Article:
Weaker U.N. Declaration on AIDS Is Feared

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Talks Stymied by Dispute Over Islamic Sensitivities, U.S. Reluctance to Specify Goals

June 1, 2006

UNITED NATIONS, May 31 -- Negotiations over an updated version of the United Nations' "declaration of commitment" on AIDS are bogging down in battles over the language sensitivities of Islamic countries and the reluctance of the United States to have specific, very expensive global targets spelled out in detail.

According to numerous people in close contact with the negotiating teams, the declaration that will be presented to the General Assembly tomorrow may be far weaker than the one adopted in 2001. Though that declaration was not a binding document the way a treaty is, it is widely believed to have been a key factor in marshaling the world's energy and resources to address the needs of AIDS patients in the developing world.

Some participants said it will be ironic if the new declaration turns out to be vague in its goals and sanitized in its language, as an unprecedented number of activist groups and civil society organizations -- about 800 in all -- were invited to take part in preparing it and have been pressing for greater explicitness and accountability.

"We are seeing the U.N. system poised to take an enormous step backward," said Kim Nichols of the New York-based African Services Committee. "If we can't arrive at a unified set of global targets, then we're in deep, deep trouble."

The 2001 declaration laid out unambiguous targets, including specifying how much money should be spent on AIDS in needy countries in 2005, the percentage of pregnant women who should get drugs that prevent the transmission of the human immunodeficiency virus (HIV) to babies, and the percentage of people with advanced infection who should be on antiretroviral drugs.

Although most of the goals were not met, the target for total expenditure on AIDS in the developing world in 2005 -- $7 billion to $10 billion -- was. Last year, $8.3 billion was spent, with the United States providing more of the money than any other country.

UNAIDS, the United Nations' AIDS program, estimates that $20 billion to $23 billion a year will be needed by 2010. The United States now spends more on AIDS in the developing world than any other country and is considered likely to continue supporting the large number of people now getting antiretroviral therapy through the $15 billion President's Emergency Plan for AIDS Relief (PEPFAR) even after its five-year term expires.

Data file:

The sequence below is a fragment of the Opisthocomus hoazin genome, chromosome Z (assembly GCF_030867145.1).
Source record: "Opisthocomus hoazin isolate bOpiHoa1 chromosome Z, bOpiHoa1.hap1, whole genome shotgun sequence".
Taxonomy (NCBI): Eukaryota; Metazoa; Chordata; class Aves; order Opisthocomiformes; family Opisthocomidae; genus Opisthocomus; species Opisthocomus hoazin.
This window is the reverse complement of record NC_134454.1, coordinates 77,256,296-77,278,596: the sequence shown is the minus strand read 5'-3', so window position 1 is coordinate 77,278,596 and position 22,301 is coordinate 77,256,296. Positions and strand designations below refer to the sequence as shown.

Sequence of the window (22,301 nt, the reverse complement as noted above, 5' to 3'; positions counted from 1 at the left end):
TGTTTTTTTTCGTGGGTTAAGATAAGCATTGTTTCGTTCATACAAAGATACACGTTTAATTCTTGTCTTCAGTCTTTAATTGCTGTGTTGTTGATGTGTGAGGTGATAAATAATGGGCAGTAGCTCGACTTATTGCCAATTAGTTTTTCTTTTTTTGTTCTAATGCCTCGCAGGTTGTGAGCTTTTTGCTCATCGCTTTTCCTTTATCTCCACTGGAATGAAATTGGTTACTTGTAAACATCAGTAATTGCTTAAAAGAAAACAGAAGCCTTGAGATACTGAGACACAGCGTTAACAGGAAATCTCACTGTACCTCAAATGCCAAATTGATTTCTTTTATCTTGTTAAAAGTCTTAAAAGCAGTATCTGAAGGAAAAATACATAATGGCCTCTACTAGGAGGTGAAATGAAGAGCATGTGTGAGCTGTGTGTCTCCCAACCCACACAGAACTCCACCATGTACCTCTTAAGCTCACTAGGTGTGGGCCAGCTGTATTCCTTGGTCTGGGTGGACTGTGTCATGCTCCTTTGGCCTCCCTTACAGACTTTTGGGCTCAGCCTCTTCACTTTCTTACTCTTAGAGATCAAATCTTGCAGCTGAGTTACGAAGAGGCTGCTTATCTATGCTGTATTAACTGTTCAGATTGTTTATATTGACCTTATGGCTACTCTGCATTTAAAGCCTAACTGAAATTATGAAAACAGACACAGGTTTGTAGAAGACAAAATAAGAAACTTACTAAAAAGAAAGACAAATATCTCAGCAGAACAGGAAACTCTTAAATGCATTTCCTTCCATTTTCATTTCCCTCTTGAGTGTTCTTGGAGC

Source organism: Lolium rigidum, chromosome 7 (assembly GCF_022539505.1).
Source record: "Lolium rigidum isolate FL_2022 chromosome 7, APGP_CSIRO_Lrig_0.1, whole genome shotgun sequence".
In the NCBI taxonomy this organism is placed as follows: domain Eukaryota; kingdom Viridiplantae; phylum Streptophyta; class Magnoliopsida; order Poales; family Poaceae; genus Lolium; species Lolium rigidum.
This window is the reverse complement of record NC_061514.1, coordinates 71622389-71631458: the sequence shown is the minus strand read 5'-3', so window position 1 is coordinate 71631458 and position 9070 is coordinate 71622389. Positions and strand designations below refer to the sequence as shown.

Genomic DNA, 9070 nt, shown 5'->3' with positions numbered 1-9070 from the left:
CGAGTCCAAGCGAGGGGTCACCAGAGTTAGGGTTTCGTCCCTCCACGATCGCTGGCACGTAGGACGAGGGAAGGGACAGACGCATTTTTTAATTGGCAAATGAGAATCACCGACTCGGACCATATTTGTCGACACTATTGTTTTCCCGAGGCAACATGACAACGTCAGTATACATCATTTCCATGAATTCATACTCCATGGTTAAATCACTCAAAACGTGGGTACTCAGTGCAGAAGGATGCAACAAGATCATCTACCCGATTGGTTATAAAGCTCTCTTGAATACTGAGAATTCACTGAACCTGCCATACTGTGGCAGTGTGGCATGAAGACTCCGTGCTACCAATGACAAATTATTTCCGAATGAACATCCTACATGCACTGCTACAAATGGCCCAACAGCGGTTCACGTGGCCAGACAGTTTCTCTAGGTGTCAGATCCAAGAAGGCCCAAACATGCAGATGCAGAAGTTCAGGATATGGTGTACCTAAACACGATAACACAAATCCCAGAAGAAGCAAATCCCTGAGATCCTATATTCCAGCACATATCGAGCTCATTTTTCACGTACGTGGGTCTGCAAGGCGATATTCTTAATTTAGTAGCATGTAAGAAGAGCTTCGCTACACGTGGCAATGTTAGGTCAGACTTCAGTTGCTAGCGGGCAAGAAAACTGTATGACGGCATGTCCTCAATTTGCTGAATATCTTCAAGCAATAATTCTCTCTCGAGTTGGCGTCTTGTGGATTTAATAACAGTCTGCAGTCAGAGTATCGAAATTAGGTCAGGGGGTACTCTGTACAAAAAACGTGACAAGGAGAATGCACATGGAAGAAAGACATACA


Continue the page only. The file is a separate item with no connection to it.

People familiar with the negotiations here said the U.S. delegation fears that the United States will be held more accountable than other donors for funding shortfalls that may occur in the future if the targets are spelled out explicitly.

Civil society groups want a target of providing drugs by 2010 to 80 percent of people whose infection is advanced enough to require antiretroviral treatment and to 80 percent of infected pregnant women, as well as to all people who have both tuberculosis and AIDS.

None of those goals is mentioned in a draft of the declaration dated May 30. The United States is seeking to have the document "take note" of a goal of providing UNAIDS $20 billion to $23 billion by 2010, rather than having that need "recognized."

According to sources, the delegation also believes that individual countries will have greater "ownership" of their AIDS programs if they set their own targets instead of getting pre-specified ones. However, PEPFAR has explicit global targets for the number of people to be treated in the 15 countries where it currently underwrites prevention and treatment services. They include putting 2 million people on AIDS treatment, preventing 7 million new infections, and caring for 10 million people affected by the epidemic, including orphans.

At a news conference Wednesday, Peter Piot, executive director of UNAIDS, said he believes the declaration needs to have both financial and clinical targets, as well as a commitment to "universal access" to AIDS care by 2010, though he acknowledged that countries will define the latter goal differently.

Elsewhere in the draft, the Organization of the Islamic Conference -- a group of Islamic countries -- is seeking to remove the term "vulnerable groups." That phrase was the compromise reached in 2001 to avoid mentioning high-risk groups such as homosexuals, prostitutes and injected-drug users -- people whose behavior the Islamic countries did not want publicly mentioned.

There has been word-jockeying on gender issues, as well.

There is a groundswell this time to emphasize the links between HIV infection, gender inequality and violence against women. Though women make up about half the 39 million people living with AIDS, in sub-Saharan Africa they outnumber infected men three to two, according to UNAIDS.

"Cross-generational sex and transactional sex are adult crimes against children," Kenyan Musimbi Kanyoro of World YWCA told a gathering of civil society groups. "The punishment should be as severe as the crime."

The May 30 draft says the signers "must promote gender equality and empowerment of women and girls," but a group of African nations and the Islamic Conference want to delete girls from that phrase and substitute "promote and protect the rights of the girl child." Some observers see that as a subtle expression of patriarchy, which might be threatened if girls, too, were empowered.

Yesterday's plenary session of the General Assembly featured the first address by an acknowledged HIV-positive person in U.N. history. Khensani Mavasa of South Africa, who said she was also victim of sexual violence, stood before the delegates with a T-shirt emblazoned with "HIV Positive." She asked for an end to the disease's stigma.



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